Skin problems: such as alopecia areata (patchy baldness), keloids (scar
tissue), lichen planus or simplex (small, purplish raised patches of skin or
spots), discoid lupus (round-shaped patches, often on the face) or
granuloma annulare (circular warty growths).
Epicondylitis (tennis elbow) and tenosynovitis: For these conditions
this medicine will be injected into the tendon sheath.

Alternatively this medicine may be injected into a muscle to help treat more
general (systemic) problems affecting the whole body (e.g. symptoms caused
by a hypersensitivity to a medicine), or allergic, inflammatory or rheumatic
problems affecting the:

colitis (inflammation of the lower bowel)

• joints e.g. rheumatoid arthritis
• lungs e.g. asthma, severe hay fever or rhinitis, tuberculosis or

inflammation caused by breathing in (aspirating) vomit or stomach contents

• skin e.g. Stevens-Johnson syndrome (an ‘auto-immune disorder in which
an immune system causes the skin to blister and peel) or systemic lupus
erythematosus (lupus),

Your doctor may use this medicine to treat conditions other than those listed
above. Ask your doctor if you are unsure why you have been given this
medicine.

2

Before you are given Depo-Medrone

Do not use Depo-Medrone if:
• You think you have ever suffered an allergic reaction, or any other type of
reaction after being given Depo-Medrone, or any other medicine containing
a corticosteroid or any of the ingredients in this medicine (Section 6 of this
leaflet contains a list of ingredients).An allergic reaction may cause a skin
rash or reddening, swollen face or lips or shortness of breath.
• You get a rash, or another symptom of an infection.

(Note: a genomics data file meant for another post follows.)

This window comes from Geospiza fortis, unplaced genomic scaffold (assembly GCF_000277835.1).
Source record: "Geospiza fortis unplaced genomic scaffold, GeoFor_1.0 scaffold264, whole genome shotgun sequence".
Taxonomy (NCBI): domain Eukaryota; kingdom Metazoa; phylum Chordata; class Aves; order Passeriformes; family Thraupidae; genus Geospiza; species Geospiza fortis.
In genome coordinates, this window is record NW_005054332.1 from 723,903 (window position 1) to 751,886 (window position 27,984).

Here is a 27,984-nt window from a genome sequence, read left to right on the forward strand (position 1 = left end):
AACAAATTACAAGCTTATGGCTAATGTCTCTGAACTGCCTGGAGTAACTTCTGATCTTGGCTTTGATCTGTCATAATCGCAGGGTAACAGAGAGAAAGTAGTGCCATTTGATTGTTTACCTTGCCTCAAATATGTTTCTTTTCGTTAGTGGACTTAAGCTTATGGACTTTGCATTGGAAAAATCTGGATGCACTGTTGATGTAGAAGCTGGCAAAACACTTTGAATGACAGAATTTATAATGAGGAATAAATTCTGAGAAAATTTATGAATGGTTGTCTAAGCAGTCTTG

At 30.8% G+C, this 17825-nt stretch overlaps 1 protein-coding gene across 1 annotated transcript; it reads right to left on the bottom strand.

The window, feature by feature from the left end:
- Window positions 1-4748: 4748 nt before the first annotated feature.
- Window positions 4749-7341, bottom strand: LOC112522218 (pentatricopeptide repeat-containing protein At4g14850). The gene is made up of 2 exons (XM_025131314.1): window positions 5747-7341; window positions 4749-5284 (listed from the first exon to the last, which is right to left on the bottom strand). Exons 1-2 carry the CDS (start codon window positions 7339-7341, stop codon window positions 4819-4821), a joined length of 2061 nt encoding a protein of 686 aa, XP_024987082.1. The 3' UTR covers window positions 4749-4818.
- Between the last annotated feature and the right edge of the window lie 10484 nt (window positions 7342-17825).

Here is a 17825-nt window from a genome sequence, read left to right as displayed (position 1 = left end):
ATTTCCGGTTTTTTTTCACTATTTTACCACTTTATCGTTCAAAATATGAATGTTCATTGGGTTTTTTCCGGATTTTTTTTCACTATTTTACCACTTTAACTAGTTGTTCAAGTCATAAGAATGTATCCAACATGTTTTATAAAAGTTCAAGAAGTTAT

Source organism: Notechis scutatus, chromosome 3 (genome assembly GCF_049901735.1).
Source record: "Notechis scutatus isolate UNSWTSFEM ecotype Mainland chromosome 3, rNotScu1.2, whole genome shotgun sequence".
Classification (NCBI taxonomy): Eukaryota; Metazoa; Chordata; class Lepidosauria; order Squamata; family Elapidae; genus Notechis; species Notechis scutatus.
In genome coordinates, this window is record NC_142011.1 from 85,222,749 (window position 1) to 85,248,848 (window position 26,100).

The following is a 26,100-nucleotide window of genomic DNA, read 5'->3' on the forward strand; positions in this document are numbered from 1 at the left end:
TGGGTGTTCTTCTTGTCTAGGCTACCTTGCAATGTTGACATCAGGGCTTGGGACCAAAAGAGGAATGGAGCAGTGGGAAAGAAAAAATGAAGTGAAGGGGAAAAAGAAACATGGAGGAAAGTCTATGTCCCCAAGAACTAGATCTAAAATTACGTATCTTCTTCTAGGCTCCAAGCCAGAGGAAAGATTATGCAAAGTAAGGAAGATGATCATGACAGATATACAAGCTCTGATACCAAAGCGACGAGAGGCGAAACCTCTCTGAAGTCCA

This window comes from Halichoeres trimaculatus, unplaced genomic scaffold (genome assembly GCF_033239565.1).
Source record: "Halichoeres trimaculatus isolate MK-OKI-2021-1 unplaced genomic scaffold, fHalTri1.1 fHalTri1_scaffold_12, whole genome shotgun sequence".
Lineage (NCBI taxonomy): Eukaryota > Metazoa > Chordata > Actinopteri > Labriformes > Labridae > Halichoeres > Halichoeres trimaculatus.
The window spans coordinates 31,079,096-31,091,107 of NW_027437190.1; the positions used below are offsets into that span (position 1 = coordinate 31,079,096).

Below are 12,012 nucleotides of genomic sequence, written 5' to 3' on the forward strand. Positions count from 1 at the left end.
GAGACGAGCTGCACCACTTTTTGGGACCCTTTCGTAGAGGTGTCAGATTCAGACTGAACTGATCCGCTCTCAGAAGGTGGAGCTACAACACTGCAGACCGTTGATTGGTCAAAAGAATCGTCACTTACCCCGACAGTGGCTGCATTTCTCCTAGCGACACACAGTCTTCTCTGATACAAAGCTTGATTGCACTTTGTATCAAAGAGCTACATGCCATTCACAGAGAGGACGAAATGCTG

See your doctor immediately if you have any of the above.
Do not inject this medicine into:
• the Achilles tendon (which is located behind the ankle joint), or
• directly into a vein (intravenous), the spinal cord (intrathecal), the outer
covering of the brain (extradural), into the nostrils (intranasal) or in the eye
(intraocular).
Take special care before taking Depo-Medrone:
You must tell your doctor before you take this medicine if you have any of
the following conditions.
Your doctor may also have to monitor your treatment more closely, alter your
dose or give you another medicine.



Chickenpox, shingles or a herpes eye infection. If you think you have
been in contact with someone with chickenpox or shingles and you have
not already had these illnesses, or if you are unsure if you have had them.
• Severe depression or manic depression (bipolar disorder). This includes
having had depression before while taking steroid medicines like
Depo-Medrone, or having a family history of these illnesses.
• Diabetes (or if there is a family history of diabetes).
• Epilepsy.
• Glaucoma (increased pressure in the eye) or if there is a family history of
glaucoma.
• You have recently suffered a heart attack.
• Heart problems, including heart failure or infections.
• Hypertension (high blood pressure).
• Hypothyroidism (an under-active thyroid).
Page 1











Joint infection
Kidney or liver disease.
Muscle problems (pain or weakness) have happened while taking steroid